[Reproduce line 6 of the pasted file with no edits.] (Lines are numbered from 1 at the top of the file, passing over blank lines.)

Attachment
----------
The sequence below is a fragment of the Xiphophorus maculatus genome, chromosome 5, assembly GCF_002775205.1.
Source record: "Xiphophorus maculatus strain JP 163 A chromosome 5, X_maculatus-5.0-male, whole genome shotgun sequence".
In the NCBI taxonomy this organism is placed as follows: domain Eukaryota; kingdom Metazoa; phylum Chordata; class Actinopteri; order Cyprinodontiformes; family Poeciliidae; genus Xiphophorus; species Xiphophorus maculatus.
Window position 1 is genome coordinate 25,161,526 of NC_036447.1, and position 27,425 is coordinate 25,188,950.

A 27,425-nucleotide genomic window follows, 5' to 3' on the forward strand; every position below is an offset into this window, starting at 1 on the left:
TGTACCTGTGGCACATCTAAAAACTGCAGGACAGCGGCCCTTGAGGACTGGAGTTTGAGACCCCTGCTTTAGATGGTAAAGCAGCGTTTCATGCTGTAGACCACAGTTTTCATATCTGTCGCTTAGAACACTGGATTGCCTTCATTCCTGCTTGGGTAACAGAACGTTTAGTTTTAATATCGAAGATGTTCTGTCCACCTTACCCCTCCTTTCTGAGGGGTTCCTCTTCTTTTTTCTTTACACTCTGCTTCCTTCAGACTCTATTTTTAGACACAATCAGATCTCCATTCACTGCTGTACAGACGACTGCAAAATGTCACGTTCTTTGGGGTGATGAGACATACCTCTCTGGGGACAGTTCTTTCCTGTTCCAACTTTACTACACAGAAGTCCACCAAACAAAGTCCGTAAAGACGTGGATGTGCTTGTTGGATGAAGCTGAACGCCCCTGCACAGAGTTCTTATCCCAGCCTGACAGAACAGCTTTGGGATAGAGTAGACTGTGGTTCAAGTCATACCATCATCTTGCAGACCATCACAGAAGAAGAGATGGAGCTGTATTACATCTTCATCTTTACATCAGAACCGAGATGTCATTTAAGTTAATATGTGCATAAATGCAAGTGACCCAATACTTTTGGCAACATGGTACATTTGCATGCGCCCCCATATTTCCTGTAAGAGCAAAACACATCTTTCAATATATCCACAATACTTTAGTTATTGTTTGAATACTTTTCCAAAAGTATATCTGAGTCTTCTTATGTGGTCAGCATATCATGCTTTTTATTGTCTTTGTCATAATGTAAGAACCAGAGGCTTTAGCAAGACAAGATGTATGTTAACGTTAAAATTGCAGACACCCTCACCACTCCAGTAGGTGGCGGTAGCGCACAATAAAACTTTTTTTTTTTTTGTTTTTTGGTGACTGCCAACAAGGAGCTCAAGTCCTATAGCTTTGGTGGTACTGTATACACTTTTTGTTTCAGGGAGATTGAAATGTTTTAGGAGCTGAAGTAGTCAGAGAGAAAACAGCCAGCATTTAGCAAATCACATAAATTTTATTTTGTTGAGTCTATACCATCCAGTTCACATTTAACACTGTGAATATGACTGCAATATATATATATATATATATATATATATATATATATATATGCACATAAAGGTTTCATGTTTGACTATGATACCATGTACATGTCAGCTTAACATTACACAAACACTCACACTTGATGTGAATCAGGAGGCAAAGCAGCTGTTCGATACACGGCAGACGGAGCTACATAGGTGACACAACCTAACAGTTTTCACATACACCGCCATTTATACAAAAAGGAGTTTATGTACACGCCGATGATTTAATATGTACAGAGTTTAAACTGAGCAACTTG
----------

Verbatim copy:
TGTACCTGTGGCACATCTAAAAACTGCAGGACAGCGGCCCTTGAGGACTGGAGTTTGAGACCCCTGCTTTAGATGGTAAAGCAGCGTTTCATGCTGTAGACCACAGTTTTCATATCTGTCGCTTAGAACACTGGATTGCCTTCATTCCTGCTTGGGTAACAGAACGTTTAGTTTTAATATCGAAGATGTTCTGTCCACCTTACCCCTCCTTTCTGAGGGGTTCCTCTTCTTTTTTCTTTACACTCTGCTTCCTTCAGACTCTATTTTTAGACACAATCAGATCTCCATTCACTGCTGTACAGACGACTGCAAAATGTCACGTTCTTTGGGGTGATGAGACATACCTCTCTGGGGACAGTTCTTTCCTGTTCCAACTTTACTACACAGAAGTCCACCAAACAAAGTCCGTAAAGACGTGGATGTGCTTGTTGGATGAAGCTGAACGCCCCTGCACAGAGTTCTTATCCCAGCCTGACAGAACAGCTTTGGGATAGAGTAGACTGTGGTTCAAGTCATACCATCATCTTGCAGACCATCACAGAAGAAGAGATGGAGCTGTATTACATCTTCATCTTTACATCAGAACCGAGATGTCATTTAAGTTAATATGTGCATAAATGCAAGTGACCCAATACTTTTGGCAACATGGTACATTTGCATGCGCCCCCATATTTCCTGTAAGAGCAAAACACATCTTTCAATATATCCACAATACTTTAGTTATTGTTTGAATACTTTTCCAAAAGTATATCTGAGTCTTCTTATGTGGTCAGCATATCATGCTTTTTATTGTCTTTGTCATAATGTAAGAACCAGAGGCTTTAGCAAGACAAGATGTATGTTAACGTTAAAATTGCAGACACCCTCACCACTCCAGTAGGTGGCGGTAGCGCACAATAAAACTTTTTTTTTTTTTGTTTTTTGGTGACTGCCAACAAGGAGCTCAAGTCCTATAGCTTTGGTGGTACTGTATACACTTTTTGTTTCAGGGAGATTGAAATGTTTTAGGAGCTGAAGTAGTCAGAGAGAAAACAGCCAGCATTTAGCAAATCACATAAATTTTATTTTGTTGAGTCTATACCATCCAGTTCACATTTAACACTGTGAATATGACTGCAATATATATATATATATATATATATATATATATATATATATGCACATAAAGGTTTCATGTTTGACTATGATACCATGTACATGTCAGCTTAACATTACACAAACACTCACACTTGATGTGAATCAGGAGGCAAAGCAGCTGTTCGATACACGGCAGACGGAGCTACATAGGTGACACAACCTAACAGTTTTCACATACACCGCCATTTATACAAAAAGGAGTTTATGTACACGCCGATGATTTAATATGTACAGAGTTTAAACTGAGCAACTTG